The Striated Caracara (Phalcoboenus australis) or “Johnny Rook” is a highly social, scavenging raptor native to the Falkland Islands and Tierra del Fuego. The IUCN Near-Threatened status and highly restricted range of this bird have not allowed it to be a subject of intense study, and much is still unknown about their ecology. During the breeding season, Johnny Rooks are reliant on seabird colonies, but during winter when seabirds are scarce, the caracaras must forage differently, which puts different age classes and individuals in conflict, with each other and with the Falklands’ sheep farmers. They can be quite curious and destructive!
The birds’ tolerance of human proximity and reliance on human settlements as winter foraging grounds makes them an ideal species with which to study carcass consumption over the entire period of a carcass’s availability. Juvenile caracaras have been observed foraging in groups, and exhibiting “gang” behavior, similar to rooks and ravens, in order to compete with the more aggressive adults. I hypothesize that juvenile vocalization instigates this grouping behavior, and that this behavior is an adaptive strategy for juvenile survival through their first few winters, when raptor mortality is highest. This type of study of social winter feeding dynamics is a tactic chosen by very few solitary raptor species.
My research was conducted on Saunders Island, located in the northwest Falkland Islands. Saunders is the 4th largest island in the Falklands, and though no Johnny Rooks are known to breed there, during the winter groups of 50 or more birds forage in and around the only human settlement on the east side of the island. My goal is to better understand the feeding ecology of this population, in order to reduce the conflict these near threatened birds have with farmers in West Falkland.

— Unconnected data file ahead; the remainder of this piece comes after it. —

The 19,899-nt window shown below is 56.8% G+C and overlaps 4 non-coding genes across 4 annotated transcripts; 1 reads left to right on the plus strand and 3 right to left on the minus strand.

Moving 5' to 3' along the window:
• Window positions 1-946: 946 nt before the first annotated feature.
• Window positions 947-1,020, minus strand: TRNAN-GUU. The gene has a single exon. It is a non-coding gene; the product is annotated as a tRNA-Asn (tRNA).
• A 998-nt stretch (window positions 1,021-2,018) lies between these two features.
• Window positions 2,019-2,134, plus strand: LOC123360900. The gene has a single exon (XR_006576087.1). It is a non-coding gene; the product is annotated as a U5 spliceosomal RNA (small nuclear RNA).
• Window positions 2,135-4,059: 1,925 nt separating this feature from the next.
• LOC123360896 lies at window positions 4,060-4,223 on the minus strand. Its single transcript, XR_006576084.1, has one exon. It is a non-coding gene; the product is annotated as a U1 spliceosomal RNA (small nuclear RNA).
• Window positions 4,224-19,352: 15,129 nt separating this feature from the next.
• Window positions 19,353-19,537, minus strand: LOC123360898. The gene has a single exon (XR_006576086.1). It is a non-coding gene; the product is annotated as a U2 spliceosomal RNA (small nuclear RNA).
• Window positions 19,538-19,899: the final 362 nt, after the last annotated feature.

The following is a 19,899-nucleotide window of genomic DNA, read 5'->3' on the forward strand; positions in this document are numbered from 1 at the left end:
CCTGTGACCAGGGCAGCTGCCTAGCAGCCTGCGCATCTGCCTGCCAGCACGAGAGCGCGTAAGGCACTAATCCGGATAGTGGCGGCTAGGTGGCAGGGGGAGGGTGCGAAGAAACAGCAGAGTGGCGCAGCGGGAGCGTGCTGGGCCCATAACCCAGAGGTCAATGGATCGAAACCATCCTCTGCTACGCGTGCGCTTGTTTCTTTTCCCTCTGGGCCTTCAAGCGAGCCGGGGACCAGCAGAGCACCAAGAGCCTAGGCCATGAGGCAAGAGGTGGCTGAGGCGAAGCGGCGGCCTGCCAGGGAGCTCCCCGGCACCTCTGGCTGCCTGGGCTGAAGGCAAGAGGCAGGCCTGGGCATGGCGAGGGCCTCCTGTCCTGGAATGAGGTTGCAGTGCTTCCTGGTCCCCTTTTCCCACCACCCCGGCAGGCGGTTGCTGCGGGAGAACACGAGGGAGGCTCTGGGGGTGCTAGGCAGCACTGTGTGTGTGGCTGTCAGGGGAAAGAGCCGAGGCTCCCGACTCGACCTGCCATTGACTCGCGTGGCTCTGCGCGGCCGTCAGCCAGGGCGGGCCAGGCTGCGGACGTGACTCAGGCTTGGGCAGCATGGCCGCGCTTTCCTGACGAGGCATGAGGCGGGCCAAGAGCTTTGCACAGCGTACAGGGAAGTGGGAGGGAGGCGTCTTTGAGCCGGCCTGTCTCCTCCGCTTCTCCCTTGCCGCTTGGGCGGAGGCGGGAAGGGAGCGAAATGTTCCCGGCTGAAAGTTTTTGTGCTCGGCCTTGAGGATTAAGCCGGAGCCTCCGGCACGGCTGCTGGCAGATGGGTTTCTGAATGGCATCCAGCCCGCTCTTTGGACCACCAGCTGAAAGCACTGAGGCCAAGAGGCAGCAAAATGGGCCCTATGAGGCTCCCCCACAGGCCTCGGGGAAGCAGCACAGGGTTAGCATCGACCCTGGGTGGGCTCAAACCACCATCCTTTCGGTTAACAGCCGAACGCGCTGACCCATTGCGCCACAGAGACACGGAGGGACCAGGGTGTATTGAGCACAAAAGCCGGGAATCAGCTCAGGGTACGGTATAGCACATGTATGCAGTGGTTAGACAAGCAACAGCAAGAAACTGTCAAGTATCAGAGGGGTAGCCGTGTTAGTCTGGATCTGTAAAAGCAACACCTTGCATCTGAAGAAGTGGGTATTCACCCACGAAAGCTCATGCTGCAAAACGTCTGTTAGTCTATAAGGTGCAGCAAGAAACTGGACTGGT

Thesis Title: Gang Behavior at Carcasses in Wintering Striated Caracaras (Phalcoboenus australis) in the Falkland Islands
Abstract: Avian scavengers perform vital ecosystem services by removing waste and by slowing disease. Yet few details are known about the purpose or purposes of social interactions near carcasses, and their role in the physical depletion of carcasses (Gangoso et al. 2013). The globally Near-Threatened Striated Caracara is a social scavenging falconid that relies on seabird colonies for food during the breeding season in the Falkland Islands, a principal stronghold in its range. The birds have been persecuted as livestock pests since the late 1800s. Although the population is now protected and remains stable, it does not appear to be growing. The caracaras’ reliance on human settlements as winter foraging grounds makes them an ideal species to examine age-stratified consumption over the entire period of a carcass’s availability. By providing and closely monitoring experimental carcasses, I estimated the mass of food consumed per bird over five minute intervals (mean 22.9 g/bird/5 min, ±1.2, SE), and found that this was negatively influenced by the time of arrival to the carcass, positively by the total numbers of birds feeding on the carcass, and positively by the proportion of the group that was adult birds. I also found that, as previously shown in Common Ravens, aggregation of a group to a carcass can be accelerated by vocalizations of the birds (Heinrich and Marzluff 1995). My data indicate that the so-called gang behavior in juvenile caracaras is very similar to that in ravens, and is an adaptive strategy to overwhelm adults at ephemeral resources and obtain food.